With over 25 annual international events, the charming town of Cheltenham in the Cotswolds is a city of festivals; an ideal destination all year round. And while Bath is probably best known for its 18th-century architecture, Cheltenham is actually known as the Regency’s fullest town. It was the first choice for 18th century holidays thanks to Henry Skillicorne who unearthed its beneficent thermal waters. Today, Cheltenham is a less traveled but equally satisfying city break option as Bath or Oxford.
Annual festivals include the oldest literary festival in the world, the Cheltenham Literature Festival, the Cheltenham Music Festival, the Jazz and Science Festivals. And of course, the Cheltenham Festival, the most prestigious show jumping event of the year, with the legendary Gold Cup in the grand finale.
Where to stay
No. 131, on the Town’s Grand Promenade, is one of Cheltenham’s top hotels for good reason. Traditional Georgian architecture meets eclectic modern design, with a lively restaurant and bar. And the location is superb. No.131 is just opposite a lovely park and very close to Montpellier’s historic district, Cheltenham, with its lovely shops, bars and cafes.
Original details, period bathrooms, antiques and thoughtful modern touches are featured in each of the boutique hotel’s 36 guest rooms. Bold prints, original artwork, plus Bramley and Acqua di Parma toiletries are added attractions. Partner hotel # 38 The Park is another great accommodation choice, especially if you plan to visit the famous racecourse nearby. Also a Georgian town hotel, No. 38 is equally well appointed, with 13 individually designed rooms, each with its own quirky touches.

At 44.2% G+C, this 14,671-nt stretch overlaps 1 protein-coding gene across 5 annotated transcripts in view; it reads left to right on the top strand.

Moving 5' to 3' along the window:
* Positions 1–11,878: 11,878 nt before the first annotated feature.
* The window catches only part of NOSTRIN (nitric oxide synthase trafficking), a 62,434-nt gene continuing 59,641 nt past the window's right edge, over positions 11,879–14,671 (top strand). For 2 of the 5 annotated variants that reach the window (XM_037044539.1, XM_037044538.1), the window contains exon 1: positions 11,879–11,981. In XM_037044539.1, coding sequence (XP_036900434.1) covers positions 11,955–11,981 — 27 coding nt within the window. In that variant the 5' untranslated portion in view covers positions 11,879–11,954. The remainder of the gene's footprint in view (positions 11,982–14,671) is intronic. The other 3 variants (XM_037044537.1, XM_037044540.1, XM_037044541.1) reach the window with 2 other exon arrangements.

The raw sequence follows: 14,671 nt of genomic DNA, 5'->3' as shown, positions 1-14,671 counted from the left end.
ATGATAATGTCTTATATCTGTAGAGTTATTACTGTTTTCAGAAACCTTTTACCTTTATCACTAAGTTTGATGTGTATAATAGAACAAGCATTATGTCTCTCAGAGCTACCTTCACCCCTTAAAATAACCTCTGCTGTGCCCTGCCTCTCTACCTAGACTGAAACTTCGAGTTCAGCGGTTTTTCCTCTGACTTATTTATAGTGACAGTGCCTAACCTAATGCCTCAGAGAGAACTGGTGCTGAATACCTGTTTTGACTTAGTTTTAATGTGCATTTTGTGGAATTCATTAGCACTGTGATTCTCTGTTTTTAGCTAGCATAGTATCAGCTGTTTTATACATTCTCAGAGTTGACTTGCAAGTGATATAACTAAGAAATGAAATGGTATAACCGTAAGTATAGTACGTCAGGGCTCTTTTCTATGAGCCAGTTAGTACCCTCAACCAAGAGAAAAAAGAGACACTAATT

Where to eat, drink and shop
Cheltenham is full of excellent restaurants, cafes and bars, including Michelin-starred David Everitt Matthias’ Le Champignon Sauvage, bustling # 131 and an outpost of The Ivy. No 131, clearly one of the city’s most popular restaurants, is open all day. Monday evenings are like a Saturday night in the large restaurant which currently spans the covered outdoor patio in front of the hotel. The Japanese-influenced menu includes well-executed dishes like soft shell crab tempura, a superb sashimi platter, and a plentiful poke bowl topped with miso salmon or teriyaki chicken. Before or after dinner, have a cocktail at the hotel’s open-air Gin and Juice bar where you’ll find a fun atmosphere and great music. This lively bar offers over 350 gins and a creative range of cocktails.
Victoria’s, in the Queen’s Hotel, is a great choice for lunch or afternoon tea. The Queens Hotel has been a hotel since 1838 and was named in honor of Queen Victoria whose coronation fell that same year. The large, bright dining room and outdoor terrace provide the perfect setting for a decadent lunch or dinner. Victoria’s showcases the best of British cuisine, sourcing only the highest quality ingredients from artisan producers and local farms. Expect classic dishes like kiev chicken, hake and fries or lamb pie, all carefully prepared and beautifully presented. Desserts are also a delight, including iconic British fare, molasses pie and the glory of the knickerbocker.
Cheltenham has five main shopping areas: La Promenade, Montpellier, The Suffolks, Tivoli and Bath Road with many shops housed in beautiful Regency buildings. The new Holland Cooper clothing store, which opened last month, offers a wide range of British-made bespoke jackets, coats, equestrian clothing and more.
The Suffolks, a pretty street with a cafe and a second-hand designer clothes shop, is also worth a visit. L’Orangerie, an antique shop that offers a wide range of vintage items, including a pretty chest hand-painted by local artist Zoe Carter.